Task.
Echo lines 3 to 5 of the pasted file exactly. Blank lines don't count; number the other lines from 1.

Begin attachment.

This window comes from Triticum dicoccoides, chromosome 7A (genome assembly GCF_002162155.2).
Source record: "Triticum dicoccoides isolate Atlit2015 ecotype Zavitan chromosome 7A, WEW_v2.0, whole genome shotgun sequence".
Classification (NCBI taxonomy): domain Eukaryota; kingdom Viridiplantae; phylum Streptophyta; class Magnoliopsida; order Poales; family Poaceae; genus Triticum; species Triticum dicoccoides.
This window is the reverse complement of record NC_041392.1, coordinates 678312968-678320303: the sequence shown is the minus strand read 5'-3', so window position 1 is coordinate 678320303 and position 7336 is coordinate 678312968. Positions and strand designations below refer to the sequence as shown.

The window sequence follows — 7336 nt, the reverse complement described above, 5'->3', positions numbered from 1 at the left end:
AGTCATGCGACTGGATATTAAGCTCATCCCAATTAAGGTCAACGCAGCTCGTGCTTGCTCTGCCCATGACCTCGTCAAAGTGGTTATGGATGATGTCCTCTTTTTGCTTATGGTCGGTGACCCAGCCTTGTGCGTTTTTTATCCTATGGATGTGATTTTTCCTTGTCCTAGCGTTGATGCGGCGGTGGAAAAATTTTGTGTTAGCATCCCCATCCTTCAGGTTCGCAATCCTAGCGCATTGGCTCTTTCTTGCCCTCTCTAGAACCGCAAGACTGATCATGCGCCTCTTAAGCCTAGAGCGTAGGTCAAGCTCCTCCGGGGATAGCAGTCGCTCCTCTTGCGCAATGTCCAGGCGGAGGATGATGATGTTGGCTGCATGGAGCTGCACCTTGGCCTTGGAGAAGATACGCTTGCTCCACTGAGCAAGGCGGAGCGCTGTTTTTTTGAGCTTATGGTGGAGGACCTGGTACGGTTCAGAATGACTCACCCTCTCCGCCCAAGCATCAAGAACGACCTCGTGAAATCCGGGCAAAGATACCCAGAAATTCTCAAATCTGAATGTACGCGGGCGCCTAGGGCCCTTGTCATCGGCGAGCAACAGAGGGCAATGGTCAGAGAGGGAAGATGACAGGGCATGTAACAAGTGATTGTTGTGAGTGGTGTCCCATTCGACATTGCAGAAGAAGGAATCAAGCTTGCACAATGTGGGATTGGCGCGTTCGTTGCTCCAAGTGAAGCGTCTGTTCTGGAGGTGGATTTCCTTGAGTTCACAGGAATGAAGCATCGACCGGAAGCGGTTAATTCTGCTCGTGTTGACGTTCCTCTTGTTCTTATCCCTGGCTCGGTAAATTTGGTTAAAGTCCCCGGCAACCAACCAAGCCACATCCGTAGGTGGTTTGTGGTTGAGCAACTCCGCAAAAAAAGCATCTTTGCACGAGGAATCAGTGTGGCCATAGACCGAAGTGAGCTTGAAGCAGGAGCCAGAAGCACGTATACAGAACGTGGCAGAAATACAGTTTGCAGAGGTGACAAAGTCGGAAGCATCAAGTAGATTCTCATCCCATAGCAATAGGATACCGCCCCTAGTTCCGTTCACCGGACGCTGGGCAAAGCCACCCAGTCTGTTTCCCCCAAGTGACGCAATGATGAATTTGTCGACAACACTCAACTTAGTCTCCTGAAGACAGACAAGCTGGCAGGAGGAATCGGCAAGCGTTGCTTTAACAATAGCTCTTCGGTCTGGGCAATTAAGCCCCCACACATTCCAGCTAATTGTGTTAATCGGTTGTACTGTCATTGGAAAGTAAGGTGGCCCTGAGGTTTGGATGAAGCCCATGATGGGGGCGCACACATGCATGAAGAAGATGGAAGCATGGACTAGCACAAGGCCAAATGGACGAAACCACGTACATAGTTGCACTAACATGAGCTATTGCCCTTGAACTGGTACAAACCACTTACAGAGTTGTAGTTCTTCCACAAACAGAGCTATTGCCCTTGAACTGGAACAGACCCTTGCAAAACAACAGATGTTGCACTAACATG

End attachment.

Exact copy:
Classification (NCBI taxonomy): domain Eukaryota; kingdom Viridiplantae; phylum Streptophyta; class Magnoliopsida; order Poales; family Poaceae; genus Triticum; species Triticum dicoccoides.
This window is the reverse complement of record NC_041392.1, coordinates 678312968-678320303: the sequence shown is the minus strand read 5'-3', so window position 1 is coordinate 678320303 and position 7336 is coordinate 678312968. Positions and strand designations below refer to the sequence as shown.

The window sequence follows — 7336 nt, the reverse complement described above, 5'->3', positions numbered from 1 at the left end: